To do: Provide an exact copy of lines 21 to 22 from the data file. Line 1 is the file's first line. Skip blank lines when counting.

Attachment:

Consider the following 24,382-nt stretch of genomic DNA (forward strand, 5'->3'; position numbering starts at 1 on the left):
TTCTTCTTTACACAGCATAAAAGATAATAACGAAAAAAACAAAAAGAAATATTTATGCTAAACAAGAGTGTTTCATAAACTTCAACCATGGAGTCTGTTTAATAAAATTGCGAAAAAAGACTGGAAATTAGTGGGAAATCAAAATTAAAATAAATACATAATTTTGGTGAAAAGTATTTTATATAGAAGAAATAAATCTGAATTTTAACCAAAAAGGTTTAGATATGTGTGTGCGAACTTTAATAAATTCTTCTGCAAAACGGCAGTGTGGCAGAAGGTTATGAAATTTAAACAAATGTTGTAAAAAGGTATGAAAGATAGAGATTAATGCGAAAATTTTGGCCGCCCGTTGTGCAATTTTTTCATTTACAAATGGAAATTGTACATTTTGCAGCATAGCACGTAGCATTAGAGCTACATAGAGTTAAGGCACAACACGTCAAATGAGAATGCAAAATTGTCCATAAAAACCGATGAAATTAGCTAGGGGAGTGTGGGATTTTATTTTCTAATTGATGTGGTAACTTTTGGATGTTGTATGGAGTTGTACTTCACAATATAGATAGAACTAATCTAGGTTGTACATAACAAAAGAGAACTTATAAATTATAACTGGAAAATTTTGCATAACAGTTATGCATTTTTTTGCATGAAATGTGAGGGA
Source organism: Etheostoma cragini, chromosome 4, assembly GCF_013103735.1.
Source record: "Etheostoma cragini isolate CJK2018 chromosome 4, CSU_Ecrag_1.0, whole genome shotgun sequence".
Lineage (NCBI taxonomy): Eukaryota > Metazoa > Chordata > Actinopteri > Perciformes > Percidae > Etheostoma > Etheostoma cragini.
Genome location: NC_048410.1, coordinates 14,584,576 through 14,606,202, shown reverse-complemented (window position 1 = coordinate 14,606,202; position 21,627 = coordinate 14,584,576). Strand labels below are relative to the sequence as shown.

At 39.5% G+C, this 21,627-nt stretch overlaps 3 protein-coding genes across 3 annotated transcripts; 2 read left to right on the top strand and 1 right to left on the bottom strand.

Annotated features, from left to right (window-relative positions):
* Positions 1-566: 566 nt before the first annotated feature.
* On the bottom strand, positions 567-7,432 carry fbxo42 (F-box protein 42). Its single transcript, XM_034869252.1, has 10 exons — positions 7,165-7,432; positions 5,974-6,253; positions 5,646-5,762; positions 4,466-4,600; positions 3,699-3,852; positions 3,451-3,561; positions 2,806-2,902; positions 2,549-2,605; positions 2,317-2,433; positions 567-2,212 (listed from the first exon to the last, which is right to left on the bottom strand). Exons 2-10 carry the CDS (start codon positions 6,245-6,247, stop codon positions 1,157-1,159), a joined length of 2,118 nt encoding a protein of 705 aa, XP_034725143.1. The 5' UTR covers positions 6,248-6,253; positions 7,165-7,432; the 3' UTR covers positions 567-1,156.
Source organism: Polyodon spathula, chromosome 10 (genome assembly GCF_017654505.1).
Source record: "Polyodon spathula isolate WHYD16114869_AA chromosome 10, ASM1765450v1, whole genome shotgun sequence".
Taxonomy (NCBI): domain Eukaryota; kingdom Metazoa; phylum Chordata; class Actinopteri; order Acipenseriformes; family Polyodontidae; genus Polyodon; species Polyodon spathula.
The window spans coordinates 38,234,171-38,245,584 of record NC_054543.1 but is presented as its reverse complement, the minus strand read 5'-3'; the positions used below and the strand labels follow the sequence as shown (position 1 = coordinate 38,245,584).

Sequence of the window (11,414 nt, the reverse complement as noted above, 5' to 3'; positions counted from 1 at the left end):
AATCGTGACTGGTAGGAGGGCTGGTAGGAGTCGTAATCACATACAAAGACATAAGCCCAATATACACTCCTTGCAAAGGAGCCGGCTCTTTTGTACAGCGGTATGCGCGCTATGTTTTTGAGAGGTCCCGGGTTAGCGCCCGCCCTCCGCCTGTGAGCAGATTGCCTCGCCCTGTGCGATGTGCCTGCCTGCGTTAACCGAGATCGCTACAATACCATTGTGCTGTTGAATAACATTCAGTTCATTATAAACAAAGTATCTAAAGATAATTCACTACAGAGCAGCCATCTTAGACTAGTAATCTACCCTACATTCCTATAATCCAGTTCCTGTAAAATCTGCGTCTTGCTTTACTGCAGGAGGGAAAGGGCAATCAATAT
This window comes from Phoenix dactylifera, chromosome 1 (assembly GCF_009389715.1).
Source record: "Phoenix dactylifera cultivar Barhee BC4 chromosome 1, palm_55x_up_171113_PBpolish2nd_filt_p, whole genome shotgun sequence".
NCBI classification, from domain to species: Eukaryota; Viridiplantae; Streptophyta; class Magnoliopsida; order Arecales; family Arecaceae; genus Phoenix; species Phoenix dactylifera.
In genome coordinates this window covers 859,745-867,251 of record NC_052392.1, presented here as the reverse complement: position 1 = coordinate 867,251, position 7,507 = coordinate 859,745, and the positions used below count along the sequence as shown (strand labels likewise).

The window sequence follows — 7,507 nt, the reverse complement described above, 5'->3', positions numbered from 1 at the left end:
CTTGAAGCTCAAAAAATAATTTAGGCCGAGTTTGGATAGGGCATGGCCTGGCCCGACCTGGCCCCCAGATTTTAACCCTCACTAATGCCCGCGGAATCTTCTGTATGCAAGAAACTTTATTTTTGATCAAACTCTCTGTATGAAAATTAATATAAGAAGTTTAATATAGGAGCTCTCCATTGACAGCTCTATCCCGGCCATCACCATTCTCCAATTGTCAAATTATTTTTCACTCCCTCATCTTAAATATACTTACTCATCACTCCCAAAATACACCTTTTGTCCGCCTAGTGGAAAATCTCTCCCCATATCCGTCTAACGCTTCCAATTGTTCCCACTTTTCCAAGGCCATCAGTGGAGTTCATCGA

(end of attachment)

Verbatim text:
The window sequence follows — 7,507 nt, the reverse complement described above, 5'->3', positions numbered from 1 at the left end:
CTTGAAGCTCAAAAAATAATTTAGGCCGAGTTTGGATAGGGCATGGCCTGGCCCGACCTGGCCCCCAGATTTTAACCCTCACTAATGCCCGCGGAATCTTCTGTATGCAAGAAACTTTATTTTTGATCAAACTCTCTGTATGAAAATTAATATAAGAAGTTTAATATAGGAGCTCTCCATTGACAGCTCTATCCCGGCCATCACCATTCTCCAATTGTCAAATTATTTTTCACTCCCTCATCTTAAATATACTTACTCATCACTCCCAAAATACACCTTTTGTCCGCCTAGTGGAAAATCTCTCCCCATATCCGTCTAACGCTTCCAATTGTTCCCACTTTTCCAAGGCCATCAGTGGAGTTCATCGA